A day after losing to the Cardinals despite totaling a season-high 18 hits, Rays hitters had seven doubles Sunday. Unfortunately, Tampa Bay pitchers walked a season-high 10 batters Sunday -- all after the fourth inning, while St. Louis' pitchers did not issue a single walk.
When added up, the equation equaled a 5-4 loss to the Cardinals in front of a crowd of 46,392 at Busch Stadium to close Tampa Bay's first weekend of Interleague Play. The loss, combined with the Red Sox's 11-7 win over the Brewers, dropped the Rays out of a tie for first place in the American League East, one game behind Boston, with a record of 25-19.
Of the 10 walks issued on Sunday, the one Gary Glover issued to Jason LaRue hurt the most. LaRue entered the game hitting .114, but he managed to work Glover for a free pass to open the bottom of the ninth with the score tied at 4.
One out later, Cesar Izturis' infield single moved LaRue into scoring position for Skip Schumaker, who hit Glover's first pitch over left-fielder Carl Crawford's head for a game-winning walk-off double.
"We came in a little bit, we wanted to make him hit it over my head -- and he did," said Crawford of the Rays' positioning strategy. "I asked [center fielder] B.J. [Upton] how much I missed it, and he said I missed it by inches. I started to dive for it, but I thought I could catch it on the run, try to stretch out. [I] probably could have with one more step, but I didn't know how much room I had. I gave it my best shot, I just came up a little short."
Clearly, Sunday's loss fell squarely on the shoulders of a bullpen that has been one of the Rays' strengths this season.
"As a bullpen guy, you've got to come in and throw strikes," Glover said. "I know I didn't do my part, and it cost us the ballgame."
Edwin Jackson started for the Rays, and he gave them another solid performance, despite pitching in and out of trouble throughout his 5 1/3-inning stint. The Cardinals had baserunners in every inning Jackson threw, but he did not allow any runs through five innings, largely due to his effective use of the strikeout.
Much of Jackson's troubles came via four walks, which he balanced nicely with seven strikeouts, perhaps best exemplified in the fifth inning, when the Cardinals loaded the bases with two outs before Jackson struck out Troy Glaus to end the threat and extend his scoreless innings streak to 20 innings.
The Rays' right-hander finally reached the end of his rope in the sixth, when he walked the first two batters he faced before retiring pinch-hitter Brian Barton on a flyout. Jackson was then lifted in favor of J.P. Howell, who walked Izturis and gave up an RBI single to Schumaker before striking out Aaron Miles and retiring Albert Pujols on a fielder's choice to end the inning. Jackson remained the pitcher of record at this point, as the Rays led, 3-1, but would again not get a decision. Jackson has not received a decision in his previous three outings, despite giving up just one run.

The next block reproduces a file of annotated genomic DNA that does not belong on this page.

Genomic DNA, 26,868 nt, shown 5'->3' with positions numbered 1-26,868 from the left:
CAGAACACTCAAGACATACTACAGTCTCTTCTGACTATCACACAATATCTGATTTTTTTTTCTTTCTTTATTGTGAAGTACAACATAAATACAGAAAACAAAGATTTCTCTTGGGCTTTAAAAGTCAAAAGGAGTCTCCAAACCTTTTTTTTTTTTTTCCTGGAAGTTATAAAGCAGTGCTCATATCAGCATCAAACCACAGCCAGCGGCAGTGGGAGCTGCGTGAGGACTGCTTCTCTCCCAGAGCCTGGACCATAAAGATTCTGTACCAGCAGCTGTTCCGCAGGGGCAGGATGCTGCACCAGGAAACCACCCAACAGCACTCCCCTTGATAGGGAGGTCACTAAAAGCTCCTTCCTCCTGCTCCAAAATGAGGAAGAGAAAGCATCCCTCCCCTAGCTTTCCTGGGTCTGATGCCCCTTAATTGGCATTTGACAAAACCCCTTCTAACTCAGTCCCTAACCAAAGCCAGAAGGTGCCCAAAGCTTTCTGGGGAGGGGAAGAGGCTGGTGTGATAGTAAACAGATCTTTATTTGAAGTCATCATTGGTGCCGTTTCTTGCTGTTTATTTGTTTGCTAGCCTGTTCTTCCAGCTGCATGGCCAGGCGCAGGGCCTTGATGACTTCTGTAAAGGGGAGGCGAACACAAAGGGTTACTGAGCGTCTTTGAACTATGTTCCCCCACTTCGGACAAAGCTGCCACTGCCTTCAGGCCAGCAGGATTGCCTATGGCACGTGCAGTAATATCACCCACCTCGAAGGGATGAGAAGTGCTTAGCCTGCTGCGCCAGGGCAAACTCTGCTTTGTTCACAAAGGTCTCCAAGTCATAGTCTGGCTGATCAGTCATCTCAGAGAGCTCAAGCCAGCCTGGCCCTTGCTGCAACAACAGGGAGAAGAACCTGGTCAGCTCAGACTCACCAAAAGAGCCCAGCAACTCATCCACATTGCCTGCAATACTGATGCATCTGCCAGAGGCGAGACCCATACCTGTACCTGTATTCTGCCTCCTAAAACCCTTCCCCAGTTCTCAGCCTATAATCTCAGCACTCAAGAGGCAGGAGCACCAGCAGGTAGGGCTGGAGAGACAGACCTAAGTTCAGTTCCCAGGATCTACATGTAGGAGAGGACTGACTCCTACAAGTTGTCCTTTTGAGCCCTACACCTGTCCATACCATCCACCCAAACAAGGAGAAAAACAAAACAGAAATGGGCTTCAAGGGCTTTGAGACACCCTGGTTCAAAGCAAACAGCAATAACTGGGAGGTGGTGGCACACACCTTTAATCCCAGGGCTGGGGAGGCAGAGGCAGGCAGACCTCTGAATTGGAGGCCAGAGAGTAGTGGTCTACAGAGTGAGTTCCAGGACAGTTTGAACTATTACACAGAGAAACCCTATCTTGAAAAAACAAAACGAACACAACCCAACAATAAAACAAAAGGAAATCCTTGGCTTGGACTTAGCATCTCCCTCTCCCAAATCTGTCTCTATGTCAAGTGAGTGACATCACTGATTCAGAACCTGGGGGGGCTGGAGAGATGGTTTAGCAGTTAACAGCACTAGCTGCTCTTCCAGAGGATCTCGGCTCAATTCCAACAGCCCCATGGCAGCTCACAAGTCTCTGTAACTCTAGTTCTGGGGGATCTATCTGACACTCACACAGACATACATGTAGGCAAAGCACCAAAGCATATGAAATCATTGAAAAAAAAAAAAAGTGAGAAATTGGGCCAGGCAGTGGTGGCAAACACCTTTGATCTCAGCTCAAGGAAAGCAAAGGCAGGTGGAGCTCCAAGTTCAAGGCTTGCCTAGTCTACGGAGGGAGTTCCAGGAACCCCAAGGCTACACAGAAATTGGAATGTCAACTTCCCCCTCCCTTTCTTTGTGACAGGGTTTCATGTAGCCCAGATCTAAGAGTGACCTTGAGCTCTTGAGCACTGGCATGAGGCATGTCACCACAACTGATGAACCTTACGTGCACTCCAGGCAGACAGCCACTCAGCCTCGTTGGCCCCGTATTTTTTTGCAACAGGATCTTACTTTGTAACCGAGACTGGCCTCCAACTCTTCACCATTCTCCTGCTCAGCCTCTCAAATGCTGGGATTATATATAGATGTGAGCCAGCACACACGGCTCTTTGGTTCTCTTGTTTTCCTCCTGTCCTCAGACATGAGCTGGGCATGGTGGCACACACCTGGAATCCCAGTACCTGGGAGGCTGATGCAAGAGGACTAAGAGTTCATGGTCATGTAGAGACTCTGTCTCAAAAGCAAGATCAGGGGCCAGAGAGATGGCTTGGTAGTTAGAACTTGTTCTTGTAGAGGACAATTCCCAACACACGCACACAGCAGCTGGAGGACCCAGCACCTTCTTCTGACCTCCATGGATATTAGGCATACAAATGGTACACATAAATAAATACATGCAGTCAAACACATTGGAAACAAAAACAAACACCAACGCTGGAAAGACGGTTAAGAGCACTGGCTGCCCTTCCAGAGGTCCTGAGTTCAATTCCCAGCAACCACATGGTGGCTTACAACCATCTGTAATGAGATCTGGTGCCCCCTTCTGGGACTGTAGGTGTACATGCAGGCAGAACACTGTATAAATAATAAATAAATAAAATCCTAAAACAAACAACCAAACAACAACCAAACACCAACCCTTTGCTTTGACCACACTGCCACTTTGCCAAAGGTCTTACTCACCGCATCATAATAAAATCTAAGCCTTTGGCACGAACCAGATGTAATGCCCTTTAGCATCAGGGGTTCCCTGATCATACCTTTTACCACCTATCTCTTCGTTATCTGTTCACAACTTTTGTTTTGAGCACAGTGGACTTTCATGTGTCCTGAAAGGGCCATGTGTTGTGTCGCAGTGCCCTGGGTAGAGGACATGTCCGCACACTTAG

Dan Wheeler entered the game in the seventh to face Ryan Ludwick, who hit a walk-off homer on Wheeler's first pitch in the Cardinals' 9-8 win on Saturday. Sadly for Wheeler, he threw his second pitch of the weekend to Ludwick also, and got the same result, as Ludwick connected for his 11th home run of the season to cut the lead to 3-2.
Wheeler would not mind if he never saw Ludwick again.
"That's safe to say," Wheeler said. "He's seen two pitches, and he's hit two home runs."
Wheeler retired the next three hitters he faced, and Crawford answered in the top of the eighth with a 405-foot homer off Mike Parisi, to push the Rays' lead back to two runs, at 4-2, but once again, the bullpen could not get the job done.
Wheeler walked pinch-hitter Brendan Ryan to start the eighth. Trever Miller then entered the game and walked Izturis, before Schumaker put down a sacrifice bunt to put the runners in scoring position for Miles, who responded with a two-run single, tying the score at 4.
"We let that one get away from us," said Miller of Sunday's bullpen effort. "The only guy I got ahead of got the biggest hit of the game. Way too many leadoff walks. Four out of five of us came in and walked the first guy. When you do that as a bullpen, you're going to lose the ballgame."
Miller could not come up with a reason for the bullpen's collective collapse Sunday.
"Maybe the moon is in alignment with Uranus or Saturn or something," Miller hypothesized. "[It was] just one of those days, you know? And you can't do much about it. We're not trying to throw balls. We're obviously trying to get ahead and get guys out."
How the Rays deal with the devastating losses to St. Louis on Saturday and Sunday could be the decide whether the team is a contender or a pretender for the remainder of the season.
"We're confident we can come back and win some more games," Crawford said. "[The Cardinals] play just like us. They're scrappy; they come down to that last inning, like we do when we're at home. They play just like us. We knew it was going to be tough. We've just got to forget about it and go to the next series; try to start up another winning streak."
Bill Chastain is a reporter for MLB.com. This story was not subject to the approval of Major League Baseball or its clubs.